Young Pianist, Old Soul

Review by: Jed Distler


Artistic Quality: 8

Sound Quality: 9

Naturally I looked askance at this CD’s title, “Summit”, along with the booklet photos featuring pianist Nuron Mukumi pondering his scores in the vicinity of a snowy mountaintop. Are these real or photoshopped? What’s real, however, is this pianist’s undeniable yet still-developing talent. Mukumi was born in Tashkent, Uzbekistan in 1996, and despite his young age he often reveals an old soul.

Liszt’s Bénédiction de Dieu dans la solitude can sound static and long-winded in the wrong hands, yet Mukumi’s full-bodied, harmonically aware pianism keeps the music active and alive. The same goes for Sposalizio, especially in its ardently built-up climax. Mukumi projects Funérailles’ declamatory passages as if reveling in the piano’s resonance, and manages to bring febrile excitement to the central left-hand octave ostinatos without turning the music into a mindless etude. While one might want more lyrical repose in the first of Liszt’s two St. Francis Legends, palpable sensitivity nevertheless emits from Mukumi’s beautifully modulated trills and arpeggiated chords. In time, I hope Mukumi will approach the opening thematic statement of St. Francis of Paul Walking on the Water with less fussy phrase tapering, in contrast to the more straightforward flow exhibited by pianists as disparate as Ciccolini, Brendel, and Kempff.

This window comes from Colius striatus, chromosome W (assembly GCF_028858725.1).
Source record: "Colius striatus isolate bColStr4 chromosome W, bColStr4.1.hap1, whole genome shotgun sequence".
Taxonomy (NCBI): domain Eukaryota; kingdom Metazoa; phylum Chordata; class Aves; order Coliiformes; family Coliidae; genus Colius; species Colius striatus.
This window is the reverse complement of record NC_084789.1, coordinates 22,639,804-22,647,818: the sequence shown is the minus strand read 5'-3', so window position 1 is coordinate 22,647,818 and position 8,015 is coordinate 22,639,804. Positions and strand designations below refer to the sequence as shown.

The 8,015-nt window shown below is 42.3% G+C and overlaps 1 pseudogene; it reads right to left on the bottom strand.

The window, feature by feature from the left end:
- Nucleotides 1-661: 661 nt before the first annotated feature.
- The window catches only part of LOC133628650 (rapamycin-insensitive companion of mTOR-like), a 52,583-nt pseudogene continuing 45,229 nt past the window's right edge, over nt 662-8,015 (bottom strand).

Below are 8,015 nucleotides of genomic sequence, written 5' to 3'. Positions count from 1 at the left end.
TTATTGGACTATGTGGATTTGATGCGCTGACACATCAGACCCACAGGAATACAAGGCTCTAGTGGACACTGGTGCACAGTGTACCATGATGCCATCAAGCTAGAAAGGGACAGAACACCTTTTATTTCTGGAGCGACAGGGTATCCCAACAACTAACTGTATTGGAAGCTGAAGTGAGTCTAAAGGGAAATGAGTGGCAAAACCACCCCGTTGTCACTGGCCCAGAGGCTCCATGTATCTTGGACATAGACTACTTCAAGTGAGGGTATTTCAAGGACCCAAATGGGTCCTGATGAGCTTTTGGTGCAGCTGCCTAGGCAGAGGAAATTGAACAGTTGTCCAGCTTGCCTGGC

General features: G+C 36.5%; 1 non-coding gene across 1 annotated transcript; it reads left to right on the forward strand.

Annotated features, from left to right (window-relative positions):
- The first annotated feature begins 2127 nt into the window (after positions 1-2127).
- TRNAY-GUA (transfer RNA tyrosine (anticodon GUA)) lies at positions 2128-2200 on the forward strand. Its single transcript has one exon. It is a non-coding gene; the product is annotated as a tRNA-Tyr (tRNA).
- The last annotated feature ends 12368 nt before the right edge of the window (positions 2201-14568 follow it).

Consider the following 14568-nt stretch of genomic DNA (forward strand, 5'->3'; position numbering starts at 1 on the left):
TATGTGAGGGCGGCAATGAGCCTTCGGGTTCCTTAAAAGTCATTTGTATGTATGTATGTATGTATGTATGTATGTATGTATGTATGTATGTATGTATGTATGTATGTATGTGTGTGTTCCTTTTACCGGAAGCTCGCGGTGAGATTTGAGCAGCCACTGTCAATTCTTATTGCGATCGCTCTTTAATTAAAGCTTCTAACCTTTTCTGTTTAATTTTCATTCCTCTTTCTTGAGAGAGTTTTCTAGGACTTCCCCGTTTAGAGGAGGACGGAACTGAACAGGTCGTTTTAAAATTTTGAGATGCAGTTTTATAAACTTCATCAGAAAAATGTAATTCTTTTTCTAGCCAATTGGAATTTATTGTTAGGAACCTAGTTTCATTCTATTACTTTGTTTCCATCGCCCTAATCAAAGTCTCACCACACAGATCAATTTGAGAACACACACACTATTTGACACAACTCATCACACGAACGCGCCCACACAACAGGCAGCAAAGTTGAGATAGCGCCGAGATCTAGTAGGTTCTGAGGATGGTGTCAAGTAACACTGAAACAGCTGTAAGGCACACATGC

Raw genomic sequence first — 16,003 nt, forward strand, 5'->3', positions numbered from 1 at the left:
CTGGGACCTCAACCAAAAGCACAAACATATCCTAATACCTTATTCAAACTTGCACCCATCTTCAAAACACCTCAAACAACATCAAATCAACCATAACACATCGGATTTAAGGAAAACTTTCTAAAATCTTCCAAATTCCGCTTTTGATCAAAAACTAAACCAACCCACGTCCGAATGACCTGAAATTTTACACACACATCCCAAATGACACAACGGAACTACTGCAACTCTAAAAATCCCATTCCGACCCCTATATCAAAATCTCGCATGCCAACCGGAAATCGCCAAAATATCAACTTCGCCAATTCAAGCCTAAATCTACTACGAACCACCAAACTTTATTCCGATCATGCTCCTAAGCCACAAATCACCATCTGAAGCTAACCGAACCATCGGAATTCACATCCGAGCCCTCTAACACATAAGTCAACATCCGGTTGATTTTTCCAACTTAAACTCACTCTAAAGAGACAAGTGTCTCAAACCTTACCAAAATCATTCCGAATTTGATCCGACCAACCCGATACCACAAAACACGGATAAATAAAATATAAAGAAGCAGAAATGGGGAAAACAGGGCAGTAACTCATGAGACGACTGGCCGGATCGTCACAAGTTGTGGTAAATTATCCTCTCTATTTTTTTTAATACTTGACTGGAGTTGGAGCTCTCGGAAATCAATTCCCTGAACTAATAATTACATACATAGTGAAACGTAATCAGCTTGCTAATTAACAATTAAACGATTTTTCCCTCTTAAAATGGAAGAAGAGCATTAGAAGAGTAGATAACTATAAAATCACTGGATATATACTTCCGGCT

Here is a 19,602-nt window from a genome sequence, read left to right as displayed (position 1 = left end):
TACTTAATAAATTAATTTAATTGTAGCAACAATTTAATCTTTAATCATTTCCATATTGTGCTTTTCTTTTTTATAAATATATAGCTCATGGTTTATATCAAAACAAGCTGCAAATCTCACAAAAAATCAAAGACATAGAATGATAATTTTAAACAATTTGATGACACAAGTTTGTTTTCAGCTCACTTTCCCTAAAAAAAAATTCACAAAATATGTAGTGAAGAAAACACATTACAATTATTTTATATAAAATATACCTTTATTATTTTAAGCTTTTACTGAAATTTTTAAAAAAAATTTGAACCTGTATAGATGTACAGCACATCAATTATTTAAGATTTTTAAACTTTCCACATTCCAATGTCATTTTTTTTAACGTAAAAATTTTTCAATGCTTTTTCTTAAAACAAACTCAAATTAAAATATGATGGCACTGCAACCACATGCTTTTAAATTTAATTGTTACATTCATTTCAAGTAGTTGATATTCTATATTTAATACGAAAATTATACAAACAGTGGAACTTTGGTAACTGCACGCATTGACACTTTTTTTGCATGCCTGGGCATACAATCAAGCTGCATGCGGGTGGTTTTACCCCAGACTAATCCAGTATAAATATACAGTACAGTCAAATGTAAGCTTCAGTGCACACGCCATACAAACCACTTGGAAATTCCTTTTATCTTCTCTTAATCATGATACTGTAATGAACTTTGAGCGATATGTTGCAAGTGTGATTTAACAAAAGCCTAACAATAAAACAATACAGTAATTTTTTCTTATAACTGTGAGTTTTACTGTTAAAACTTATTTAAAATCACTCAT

In the Chopin Second Sonata Mukumi stretches out the first movement’s introductory measures to a fault, then glibly piles into the exposition proper, while underlining the development section’s dynamic contrasts and dramatic gestures: overcompensating, perhaps? He plays the Scherzo’s main section with focused confidence, although he broaches the wide chord/octave two-handed leaps with caution, and diddles shapelessly throughout the Trio. Save for a few provincial ritards at phrase ends, Mukumi conveys genuine strength and gravitas in the Funeral March. While the Finale’s celebrated unison lines may not transpire at a whirlwind Presto in the manner of Gilels or Michelangeli, Mukumi’s interesting melodic shapes and accentuation choices beckon your attention. Although Mukumi has some maturing and artistic fine-tuning ahead of him, he’s certainly got potential, along with a genuine affinity for both the letter and the spirit of Liszt.

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Recording Details:

Album Title: Summit
Reference Recording: Liszt Bénédiction de Dieu dans la solitude: Arrau (Philips), Chopin Piano Sonata No. 2: Freire (Decca)

    Bénédiction de Dieu dans la solitude; Sposalizio; Funérailles; Two Legends
    Piano Sonata No. 2 in B-flat minor Op. 35 (“Funeral March”)
  • Nuron Mukumi (piano)

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